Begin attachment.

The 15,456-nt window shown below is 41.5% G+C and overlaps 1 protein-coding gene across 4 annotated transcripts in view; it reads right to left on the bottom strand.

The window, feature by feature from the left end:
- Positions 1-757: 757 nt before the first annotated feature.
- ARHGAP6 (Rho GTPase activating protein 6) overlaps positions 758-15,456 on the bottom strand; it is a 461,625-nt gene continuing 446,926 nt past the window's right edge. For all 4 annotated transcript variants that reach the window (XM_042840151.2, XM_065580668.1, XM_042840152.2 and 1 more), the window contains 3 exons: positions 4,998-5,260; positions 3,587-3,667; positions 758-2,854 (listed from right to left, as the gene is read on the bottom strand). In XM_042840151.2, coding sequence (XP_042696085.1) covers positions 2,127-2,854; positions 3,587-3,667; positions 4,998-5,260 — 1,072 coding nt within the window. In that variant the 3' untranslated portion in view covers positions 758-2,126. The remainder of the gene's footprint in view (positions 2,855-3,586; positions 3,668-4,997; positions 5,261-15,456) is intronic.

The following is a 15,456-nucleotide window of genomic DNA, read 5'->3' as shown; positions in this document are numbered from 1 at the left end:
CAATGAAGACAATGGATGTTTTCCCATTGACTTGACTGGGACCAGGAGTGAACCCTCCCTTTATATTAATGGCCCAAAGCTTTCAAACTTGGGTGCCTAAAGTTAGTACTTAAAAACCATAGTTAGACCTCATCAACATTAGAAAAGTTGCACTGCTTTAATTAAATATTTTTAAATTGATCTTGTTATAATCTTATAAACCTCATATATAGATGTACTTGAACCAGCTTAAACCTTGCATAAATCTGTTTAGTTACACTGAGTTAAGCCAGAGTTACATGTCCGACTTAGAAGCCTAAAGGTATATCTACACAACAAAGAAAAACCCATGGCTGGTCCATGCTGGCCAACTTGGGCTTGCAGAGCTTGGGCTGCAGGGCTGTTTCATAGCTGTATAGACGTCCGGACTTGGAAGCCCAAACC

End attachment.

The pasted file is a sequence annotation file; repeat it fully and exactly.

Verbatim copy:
The 15,456-nt window shown below is 41.5% G+C and overlaps 1 protein-coding gene across 4 annotated transcripts in view; it reads right to left on the bottom strand.

The window, feature by feature from the left end:
- Positions 1-757: 757 nt before the first annotated feature.
- ARHGAP6 (Rho GTPase activating protein 6) overlaps positions 758-15,456 on the bottom strand; it is a 461,625-nt gene continuing 446,926 nt past the window's right edge. For all 4 annotated transcript variants that reach the window (XM_042840151.2, XM_065580668.1, XM_042840152.2 and 1 more), the window contains 3 exons: positions 4,998-5,260; positions 3,587-3,667; positions 758-2,854 (listed from right to left, as the gene is read on the bottom strand). In XM_042840151.2, coding sequence (XP_042696085.1) covers positions 2,127-2,854; positions 3,587-3,667; positions 4,998-5,260 — 1,072 coding nt within the window. In that variant the 3' untranslated portion in view covers positions 758-2,126. The remainder of the gene's footprint in view (positions 2,855-3,586; positions 3,668-4,997; positions 5,261-15,456) is intronic.

The following is a 15,456-nucleotide window of genomic DNA, read 5'->3' as shown; positions in this document are numbered from 1 at the left end:
CAATGAAGACAATGGATGTTTTCCCATTGACTTGACTGGGACCAGGAGTGAACCCTCCCTTTATATTAATGGCCCAAAGCTTTCAAACTTGGGTGCCTAAAGTTAGTACTTAAAAACCATAGTTAGACCTCATCAACATTAGAAAAGTTGCACTGCTTTAATTAAATATTTTTAAATTGATCTTGTTATAATCTTATAAACCTCATATATAGATGTACTTGAACCAGCTTAAACCTTGCATAAATCTGTTTAGTTACACTGAGTTAAGCCAGAGTTACATGTCCGACTTAGAAGCCTAAAGGTATATCTACACAACAAAGAAAAACCCATGGCTGGTCCATGCTGGCCAACTTGGGCTTGCAGAGCTTGGGCTGCAGGGCTGTTTCATAGCTGTATAGACGTCCGGACTTGGAAGCCCAAACC